Now… to get Jerry to work on that chicken run!

It may be months before you see pictures of this project finished folks. But I was so excited about the idea I wanted to share it with you now.

I’m still not sure what I want to plant in the beds. I’ll probably have two or three covered raised beds in their run. Some suggested crops for chickens are:

  • Rye Grass (make sure it’s suitable for pasture!)
  • Legumes
  • Wheat
  • Rye
  • Oats
  • Barley
  • Alfalpha
  • Clover
  • Kale
  • Mustard
  • Buckwheat

So, whaddya think? Don’t you just love this idea?! Any other suggestions for me?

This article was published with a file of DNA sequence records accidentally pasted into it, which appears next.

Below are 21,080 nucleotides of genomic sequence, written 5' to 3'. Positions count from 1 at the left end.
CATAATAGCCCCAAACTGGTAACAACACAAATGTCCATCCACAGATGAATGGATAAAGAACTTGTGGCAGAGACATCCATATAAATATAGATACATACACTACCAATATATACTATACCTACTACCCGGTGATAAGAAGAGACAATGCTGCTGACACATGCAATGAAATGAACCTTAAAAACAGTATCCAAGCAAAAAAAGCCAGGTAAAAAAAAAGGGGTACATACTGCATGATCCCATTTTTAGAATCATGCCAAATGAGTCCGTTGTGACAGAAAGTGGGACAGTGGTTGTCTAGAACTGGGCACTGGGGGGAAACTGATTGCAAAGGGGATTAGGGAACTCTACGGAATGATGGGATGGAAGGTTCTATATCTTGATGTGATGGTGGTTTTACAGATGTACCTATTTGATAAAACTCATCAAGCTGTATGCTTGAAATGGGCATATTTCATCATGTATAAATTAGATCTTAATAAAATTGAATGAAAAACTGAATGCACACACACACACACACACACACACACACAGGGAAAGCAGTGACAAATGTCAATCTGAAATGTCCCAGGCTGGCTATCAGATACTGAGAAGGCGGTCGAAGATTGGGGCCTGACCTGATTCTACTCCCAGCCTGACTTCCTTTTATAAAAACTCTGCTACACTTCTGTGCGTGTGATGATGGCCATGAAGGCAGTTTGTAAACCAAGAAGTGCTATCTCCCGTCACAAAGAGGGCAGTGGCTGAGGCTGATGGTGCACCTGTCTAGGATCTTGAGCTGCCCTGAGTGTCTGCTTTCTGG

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17 Comments »

  • Laura-Lisa said:

    That sounds like a good idea! We put pasture our chickens and havn’t had but a couple taken by the chicken hawks…they dogs keep the away usually…but we always put them back in at night. Once ours are used to laying in the hen house they will come in all the way from the fields to go back in to lay…We planted alfalpha orchard grass mix a few years ago the goats chickens and turkeys like it…the pigs just like to root it up LOL…

  • Jill @ The Prairie Homestead said:

    This is a great idea- might just have to try it! We can’t really free-range ours either… The dogs would have them in 2 seconds flat…

  • Quinn said:

    What a clever idea!

    I’d just make sure that you have a very generous and enticing roosting system otherwise I could see them roosting on the wire and then you’d have droppings burning/caking up on the plants before they have a chance to flourish.